The rain continued to hammer onto our already sodden heads. We didn’t care at this point. We walked around the corner to Holyrood Park, big mountainous hills. Here ‘Arthur’s Seat’ sits atop an ancient volcano. It’s sort of a must-do pilgrimage and landmark in Edinburgh. It might sound like a strange thing to find in the middle of a capital city. But as we soon learnt, that’s Edinburgh. It’s split down the middle between urban and rural. You can be in the middle of a cobblestoned city, walk ten minutes and feel like you’re in the middle of the Scottish countryside. And you are to a certain degree. We looked up and agreed it didn’t look that far to the top. The rain sloped down and off the hills and we agreed today probably wasn’t the right day to ascend.
We wandered back to the city centre and to our hotel, to dry ourselves and hopefully avoid pneumonia. We rested and headed back out to see more of a city we were very quickly falling in love with.
We strolled down Rose Street, hoping to discover an appealing place to have a pre-dinner drink. We went for a pub called the Amber Rose, which had stairs spiraling down to the entrance. And to us, that indicated that it had to be a fairly classy place.
I ordered a Scottish whiskey because I had obviously been misinformed at some point in my life that I am a man. I tell you what’s not manly, and will not earn you any respect from the Scottish guys behind the bar, asking for diet coke as mixer.
“Do you want a straw too?” He remarked, ever so wittily.
I did want one, truth be told, but I knew he was poking fun at me. I’m a soft southern bastard who likes drinking diet coke through a straw and eating things that have avocado and goat’s cheese in it. I sternly declined. Jennie ordered an Amaretto and coke and nobody at the bar laughed at her. Modern-day double standards for you.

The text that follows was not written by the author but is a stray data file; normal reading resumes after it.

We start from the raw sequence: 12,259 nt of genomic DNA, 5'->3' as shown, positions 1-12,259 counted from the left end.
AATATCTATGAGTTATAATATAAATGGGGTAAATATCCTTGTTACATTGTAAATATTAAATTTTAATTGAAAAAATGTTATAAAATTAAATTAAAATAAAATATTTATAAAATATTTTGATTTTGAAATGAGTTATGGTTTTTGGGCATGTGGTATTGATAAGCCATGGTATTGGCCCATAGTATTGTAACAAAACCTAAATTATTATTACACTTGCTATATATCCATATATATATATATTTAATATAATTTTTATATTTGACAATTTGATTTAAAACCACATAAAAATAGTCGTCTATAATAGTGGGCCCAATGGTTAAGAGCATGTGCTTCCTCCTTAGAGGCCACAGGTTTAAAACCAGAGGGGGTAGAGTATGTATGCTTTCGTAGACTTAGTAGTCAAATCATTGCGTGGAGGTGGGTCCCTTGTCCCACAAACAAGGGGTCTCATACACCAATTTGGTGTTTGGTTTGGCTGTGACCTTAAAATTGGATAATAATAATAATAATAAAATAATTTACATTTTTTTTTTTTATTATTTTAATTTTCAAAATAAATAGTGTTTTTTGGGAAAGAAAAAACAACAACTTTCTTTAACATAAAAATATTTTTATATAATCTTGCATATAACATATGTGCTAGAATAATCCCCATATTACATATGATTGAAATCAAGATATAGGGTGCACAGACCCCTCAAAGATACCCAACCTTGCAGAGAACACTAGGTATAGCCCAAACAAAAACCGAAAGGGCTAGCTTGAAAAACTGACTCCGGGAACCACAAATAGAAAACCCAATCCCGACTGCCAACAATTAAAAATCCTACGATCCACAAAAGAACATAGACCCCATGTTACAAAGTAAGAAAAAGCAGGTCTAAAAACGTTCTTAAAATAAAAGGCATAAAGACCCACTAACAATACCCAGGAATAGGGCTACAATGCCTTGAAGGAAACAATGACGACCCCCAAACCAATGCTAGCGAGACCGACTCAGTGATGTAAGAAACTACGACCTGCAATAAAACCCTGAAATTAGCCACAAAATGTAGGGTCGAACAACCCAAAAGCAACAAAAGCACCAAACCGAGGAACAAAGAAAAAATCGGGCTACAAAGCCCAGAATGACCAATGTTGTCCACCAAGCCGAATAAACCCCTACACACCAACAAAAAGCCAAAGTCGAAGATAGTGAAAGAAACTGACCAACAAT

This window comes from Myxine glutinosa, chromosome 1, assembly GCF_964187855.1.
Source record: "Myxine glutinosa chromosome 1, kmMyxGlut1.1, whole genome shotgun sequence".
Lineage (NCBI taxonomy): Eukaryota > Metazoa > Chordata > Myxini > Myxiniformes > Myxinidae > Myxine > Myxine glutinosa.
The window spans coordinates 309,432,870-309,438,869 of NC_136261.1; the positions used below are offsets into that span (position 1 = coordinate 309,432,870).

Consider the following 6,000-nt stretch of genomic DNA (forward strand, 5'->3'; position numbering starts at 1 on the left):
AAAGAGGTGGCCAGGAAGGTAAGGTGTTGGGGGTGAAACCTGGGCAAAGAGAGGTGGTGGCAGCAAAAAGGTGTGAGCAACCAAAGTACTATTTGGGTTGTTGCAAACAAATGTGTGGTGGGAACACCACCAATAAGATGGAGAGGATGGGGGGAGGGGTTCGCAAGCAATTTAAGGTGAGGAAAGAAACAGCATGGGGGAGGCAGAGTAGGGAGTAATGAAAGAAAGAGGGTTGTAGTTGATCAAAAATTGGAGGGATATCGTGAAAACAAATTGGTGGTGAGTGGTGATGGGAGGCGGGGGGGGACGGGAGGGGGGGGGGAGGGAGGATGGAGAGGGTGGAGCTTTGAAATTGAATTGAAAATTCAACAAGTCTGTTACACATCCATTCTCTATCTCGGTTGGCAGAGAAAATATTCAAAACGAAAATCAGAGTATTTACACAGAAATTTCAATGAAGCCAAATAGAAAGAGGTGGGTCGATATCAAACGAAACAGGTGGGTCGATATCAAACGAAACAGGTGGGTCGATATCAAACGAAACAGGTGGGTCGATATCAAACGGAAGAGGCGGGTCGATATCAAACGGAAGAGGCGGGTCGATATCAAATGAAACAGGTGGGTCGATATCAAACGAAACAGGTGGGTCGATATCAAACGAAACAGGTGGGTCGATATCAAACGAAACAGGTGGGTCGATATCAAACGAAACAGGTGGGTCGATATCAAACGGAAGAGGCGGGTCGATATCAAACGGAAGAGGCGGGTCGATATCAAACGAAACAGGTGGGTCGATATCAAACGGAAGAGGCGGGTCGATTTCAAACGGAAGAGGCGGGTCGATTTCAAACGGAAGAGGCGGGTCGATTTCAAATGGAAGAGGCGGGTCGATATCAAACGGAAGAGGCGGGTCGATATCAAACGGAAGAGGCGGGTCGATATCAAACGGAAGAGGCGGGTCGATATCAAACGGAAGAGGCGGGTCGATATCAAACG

We drained our drinks and waded around puddles in Queen Street to step into Las Iguanas. Not particularly special, but good value and most importantly, half-priced cocktails. We ate a variety of tapas, drunk a myriad of alcoholic and fruit infused beverages and returned to our bed for the night.
As we walked back I felt an overwhelming sense of giddiness. Partly due to an over-consumption of rum, and partly because I was so gracious to be in such a beautiful and historic place, and I couldn’t wait to see what else it had to show me over the next few days.
The whole city has this irresistible charm. Each side-street wants you to wander down it, each restaurant says “try our food, it’s great”, each house seems to hold an interesting historical anecdote. And I wanted to try it all, I wanted to explore every street, try every dish and retell every story. I laid in bed that night and made a promise to myself that I would give haggis a chance.